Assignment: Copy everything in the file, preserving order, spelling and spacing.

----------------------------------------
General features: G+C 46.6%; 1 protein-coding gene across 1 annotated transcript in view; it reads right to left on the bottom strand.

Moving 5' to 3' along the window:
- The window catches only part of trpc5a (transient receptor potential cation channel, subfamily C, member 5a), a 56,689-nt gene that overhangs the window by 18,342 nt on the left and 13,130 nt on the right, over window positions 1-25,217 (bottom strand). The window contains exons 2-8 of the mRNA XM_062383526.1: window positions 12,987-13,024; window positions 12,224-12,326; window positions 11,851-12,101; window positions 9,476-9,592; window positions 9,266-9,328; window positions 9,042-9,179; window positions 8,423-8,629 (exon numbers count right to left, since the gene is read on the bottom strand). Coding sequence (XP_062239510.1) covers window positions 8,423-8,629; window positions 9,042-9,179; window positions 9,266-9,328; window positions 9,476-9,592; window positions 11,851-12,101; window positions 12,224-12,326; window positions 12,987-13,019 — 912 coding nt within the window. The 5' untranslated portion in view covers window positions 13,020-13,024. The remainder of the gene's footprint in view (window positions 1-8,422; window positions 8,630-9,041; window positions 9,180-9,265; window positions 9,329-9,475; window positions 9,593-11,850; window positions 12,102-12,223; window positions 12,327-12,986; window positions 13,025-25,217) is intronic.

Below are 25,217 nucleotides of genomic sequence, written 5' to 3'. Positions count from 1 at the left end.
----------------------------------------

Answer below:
General features: G+C 46.6%; 1 protein-coding gene across 1 annotated transcript in view; it reads right to left on the bottom strand.

Moving 5' to 3' along the window:
- The window catches only part of trpc5a (transient receptor potential cation channel, subfamily C, member 5a), a 56,689-nt gene that overhangs the window by 18,342 nt on the left and 13,130 nt on the right, over window positions 1-25,217 (bottom strand). The window contains exons 2-8 of the mRNA XM_062383526.1: window positions 12,987-13,024; window positions 12,224-12,326; window positions 11,851-12,101; window positions 9,476-9,592; window positions 9,266-9,328; window positions 9,042-9,179; window positions 8,423-8,629 (exon numbers count right to left, since the gene is read on the bottom strand). Coding sequence (XP_062239510.1) covers window positions 8,423-8,629; window positions 9,042-9,179; window positions 9,266-9,328; window positions 9,476-9,592; window positions 11,851-12,101; window positions 12,224-12,326; window positions 12,987-13,019 — 912 coding nt within the window. The 5' untranslated portion in view covers window positions 13,020-13,024. The remainder of the gene's footprint in view (window positions 1-8,422; window positions 8,630-9,041; window positions 9,180-9,265; window positions 9,329-9,475; window positions 9,593-11,850; window positions 12,102-12,223; window positions 12,327-12,986; window positions 13,025-25,217) is intronic.

Below are 25,217 nucleotides of genomic sequence, written 5' to 3'. Positions count from 1 at the left end.